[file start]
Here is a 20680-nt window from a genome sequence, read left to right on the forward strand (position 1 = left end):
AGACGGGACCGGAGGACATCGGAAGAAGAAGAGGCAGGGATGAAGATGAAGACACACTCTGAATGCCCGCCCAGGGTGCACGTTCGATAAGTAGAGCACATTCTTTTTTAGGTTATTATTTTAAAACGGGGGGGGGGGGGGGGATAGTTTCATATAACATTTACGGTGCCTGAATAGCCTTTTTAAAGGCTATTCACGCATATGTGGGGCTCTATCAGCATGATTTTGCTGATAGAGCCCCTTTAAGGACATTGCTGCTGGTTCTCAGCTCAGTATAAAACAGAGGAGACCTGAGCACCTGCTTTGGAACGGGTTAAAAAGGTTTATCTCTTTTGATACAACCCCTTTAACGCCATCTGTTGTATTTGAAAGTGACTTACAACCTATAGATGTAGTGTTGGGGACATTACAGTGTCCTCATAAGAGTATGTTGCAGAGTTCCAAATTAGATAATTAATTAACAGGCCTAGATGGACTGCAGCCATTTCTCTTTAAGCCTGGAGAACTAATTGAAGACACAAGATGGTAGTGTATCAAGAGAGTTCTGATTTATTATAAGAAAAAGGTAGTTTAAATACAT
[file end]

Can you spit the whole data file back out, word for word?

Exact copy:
Here is a 20680-nt window from a genome sequence, read left to right on the forward strand (position 1 = left end):
AGACGGGACCGGAGGACATCGGAAGAAGAAGAGGCAGGGATGAAGATGAAGACACACTCTGAATGCCCGCCCAGGGTGCACGTTCGATAAGTAGAGCACATTCTTTTTTAGGTTATTATTTTAAAACGGGGGGGGGGGGGGGGATAGTTTCATATAACATTTACGGTGCCTGAATAGCCTTTTTAAAGGCTATTCACGCATATGTGGGGCTCTATCAGCATGATTTTGCTGATAGAGCCCCTTTAAGGACATTGCTGCTGGTTCTCAGCTCAGTATAAAACAGAGGAGACCTGAGCACCTGCTTTGGAACGGGTTAAAAAGGTTTATCTCTTTTGATACAACCCCTTTAACGCCATCTGTTGTATTTGAAAGTGACTTACAACCTATAGATGTAGTGTTGGGGACATTACAGTGTCCTCATAAGAGTATGTTGCAGAGTTCCAAATTAGATAATTAATTAACAGGCCTAGATGGACTGCAGCCATTTCTCTTTAAGCCTGGAGAACTAATTGAAGACACAAGATGGTAGTGTATCAAGAGAGTTCTGATTTATTATAAGAAAAAGGTAGTTTAAATACAT